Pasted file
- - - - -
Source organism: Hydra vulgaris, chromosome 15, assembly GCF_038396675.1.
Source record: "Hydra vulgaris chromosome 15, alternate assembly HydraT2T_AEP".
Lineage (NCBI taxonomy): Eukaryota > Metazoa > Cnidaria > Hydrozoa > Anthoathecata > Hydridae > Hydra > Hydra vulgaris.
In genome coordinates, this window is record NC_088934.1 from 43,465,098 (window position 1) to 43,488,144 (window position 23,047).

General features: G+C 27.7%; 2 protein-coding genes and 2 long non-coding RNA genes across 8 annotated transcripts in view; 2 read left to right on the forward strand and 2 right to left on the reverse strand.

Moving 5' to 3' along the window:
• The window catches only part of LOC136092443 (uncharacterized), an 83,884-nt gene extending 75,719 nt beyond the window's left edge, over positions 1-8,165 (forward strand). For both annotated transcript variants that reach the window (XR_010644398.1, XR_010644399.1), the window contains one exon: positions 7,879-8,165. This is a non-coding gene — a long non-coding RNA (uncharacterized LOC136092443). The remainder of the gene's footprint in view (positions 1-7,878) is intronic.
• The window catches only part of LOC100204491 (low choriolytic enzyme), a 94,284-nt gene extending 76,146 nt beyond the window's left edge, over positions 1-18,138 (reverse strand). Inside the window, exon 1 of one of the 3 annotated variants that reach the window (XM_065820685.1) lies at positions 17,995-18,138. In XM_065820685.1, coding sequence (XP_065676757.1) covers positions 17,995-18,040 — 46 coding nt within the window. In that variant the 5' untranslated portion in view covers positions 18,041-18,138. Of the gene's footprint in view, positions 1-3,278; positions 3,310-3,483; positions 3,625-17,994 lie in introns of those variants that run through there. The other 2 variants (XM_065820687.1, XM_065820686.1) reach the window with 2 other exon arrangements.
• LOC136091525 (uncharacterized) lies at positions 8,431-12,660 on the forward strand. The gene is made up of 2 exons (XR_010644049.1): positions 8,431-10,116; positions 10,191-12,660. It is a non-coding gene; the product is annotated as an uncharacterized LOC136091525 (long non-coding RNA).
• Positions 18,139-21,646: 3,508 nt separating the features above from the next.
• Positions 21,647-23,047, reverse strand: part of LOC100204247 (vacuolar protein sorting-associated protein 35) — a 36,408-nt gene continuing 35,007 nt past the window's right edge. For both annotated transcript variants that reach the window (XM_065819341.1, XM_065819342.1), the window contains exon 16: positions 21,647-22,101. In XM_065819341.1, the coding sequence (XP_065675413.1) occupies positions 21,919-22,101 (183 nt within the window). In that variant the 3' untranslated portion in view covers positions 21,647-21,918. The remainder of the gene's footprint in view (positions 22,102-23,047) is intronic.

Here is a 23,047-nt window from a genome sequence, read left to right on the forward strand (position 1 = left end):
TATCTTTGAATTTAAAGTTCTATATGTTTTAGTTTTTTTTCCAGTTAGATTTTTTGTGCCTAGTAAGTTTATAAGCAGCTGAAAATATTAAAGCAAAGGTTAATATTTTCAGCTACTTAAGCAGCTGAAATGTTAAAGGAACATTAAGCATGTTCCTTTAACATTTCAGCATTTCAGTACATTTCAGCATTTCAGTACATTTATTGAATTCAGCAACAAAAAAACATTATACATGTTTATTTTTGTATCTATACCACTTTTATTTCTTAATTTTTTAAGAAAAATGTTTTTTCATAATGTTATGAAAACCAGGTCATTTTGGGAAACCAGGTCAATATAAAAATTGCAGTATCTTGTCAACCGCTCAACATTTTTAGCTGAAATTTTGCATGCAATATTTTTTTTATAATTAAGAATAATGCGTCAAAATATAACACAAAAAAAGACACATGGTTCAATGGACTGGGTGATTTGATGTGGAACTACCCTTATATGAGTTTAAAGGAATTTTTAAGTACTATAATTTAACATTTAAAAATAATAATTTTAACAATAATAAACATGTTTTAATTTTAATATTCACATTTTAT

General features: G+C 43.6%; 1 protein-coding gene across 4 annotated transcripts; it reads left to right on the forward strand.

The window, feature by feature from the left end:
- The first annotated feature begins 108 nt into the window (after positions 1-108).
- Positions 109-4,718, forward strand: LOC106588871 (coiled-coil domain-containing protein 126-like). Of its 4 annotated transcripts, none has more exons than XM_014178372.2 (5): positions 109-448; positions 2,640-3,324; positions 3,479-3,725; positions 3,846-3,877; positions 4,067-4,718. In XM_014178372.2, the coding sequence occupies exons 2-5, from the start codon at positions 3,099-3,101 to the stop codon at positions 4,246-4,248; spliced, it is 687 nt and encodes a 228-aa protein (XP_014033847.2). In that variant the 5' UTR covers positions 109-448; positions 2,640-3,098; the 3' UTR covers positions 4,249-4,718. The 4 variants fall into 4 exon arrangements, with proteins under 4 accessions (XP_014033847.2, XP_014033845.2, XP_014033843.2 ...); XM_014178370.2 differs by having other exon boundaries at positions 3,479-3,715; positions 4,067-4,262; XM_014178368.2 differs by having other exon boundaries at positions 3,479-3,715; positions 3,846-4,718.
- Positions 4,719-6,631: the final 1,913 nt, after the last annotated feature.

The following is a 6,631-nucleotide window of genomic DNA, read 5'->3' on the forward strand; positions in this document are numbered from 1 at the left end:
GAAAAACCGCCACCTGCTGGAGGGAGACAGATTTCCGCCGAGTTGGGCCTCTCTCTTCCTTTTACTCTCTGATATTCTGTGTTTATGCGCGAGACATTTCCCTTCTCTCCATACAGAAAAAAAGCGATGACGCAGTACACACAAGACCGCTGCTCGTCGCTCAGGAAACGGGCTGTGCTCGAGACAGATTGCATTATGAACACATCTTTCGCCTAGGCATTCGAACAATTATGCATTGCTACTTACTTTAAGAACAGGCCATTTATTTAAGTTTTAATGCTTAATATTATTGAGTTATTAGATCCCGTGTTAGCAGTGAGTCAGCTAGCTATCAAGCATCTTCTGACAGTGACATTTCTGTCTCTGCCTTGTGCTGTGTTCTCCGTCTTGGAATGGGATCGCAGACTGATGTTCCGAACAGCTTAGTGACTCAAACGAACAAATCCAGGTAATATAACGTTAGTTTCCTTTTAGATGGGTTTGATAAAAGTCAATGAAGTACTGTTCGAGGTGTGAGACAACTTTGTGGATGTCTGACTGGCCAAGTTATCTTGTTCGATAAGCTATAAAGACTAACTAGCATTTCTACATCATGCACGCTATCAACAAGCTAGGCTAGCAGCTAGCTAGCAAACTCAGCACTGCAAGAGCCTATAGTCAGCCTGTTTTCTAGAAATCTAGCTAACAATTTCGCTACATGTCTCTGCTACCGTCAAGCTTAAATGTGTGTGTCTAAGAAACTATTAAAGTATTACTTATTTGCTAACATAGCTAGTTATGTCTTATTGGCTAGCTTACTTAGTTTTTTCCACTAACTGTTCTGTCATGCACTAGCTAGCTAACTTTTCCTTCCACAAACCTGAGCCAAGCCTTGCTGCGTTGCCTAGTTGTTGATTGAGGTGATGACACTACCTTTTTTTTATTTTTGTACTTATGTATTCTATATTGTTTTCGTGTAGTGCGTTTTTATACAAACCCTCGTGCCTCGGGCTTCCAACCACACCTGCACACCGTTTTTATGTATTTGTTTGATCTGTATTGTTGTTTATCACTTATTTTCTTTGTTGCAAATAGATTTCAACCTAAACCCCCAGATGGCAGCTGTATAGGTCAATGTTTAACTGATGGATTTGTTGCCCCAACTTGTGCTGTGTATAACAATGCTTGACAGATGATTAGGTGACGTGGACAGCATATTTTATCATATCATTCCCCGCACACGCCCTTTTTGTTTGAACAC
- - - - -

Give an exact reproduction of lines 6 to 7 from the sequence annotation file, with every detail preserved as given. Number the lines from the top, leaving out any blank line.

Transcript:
Moving 5' to 3' along the window:
• The window catches only part of LOC136092443 (uncharacterized), an 83,884-nt gene extending 75,719 nt beyond the window's left edge, over positions 1-8,165 (forward strand). For both annotated transcript variants that reach the window (XR_010644398.1, XR_010644399.1), the window contains one exon: positions 7,879-8,165. This is a non-coding gene — a long non-coding RNA (uncharacterized LOC136092443). The remainder of the gene's footprint in view (positions 1-7,878) is intronic.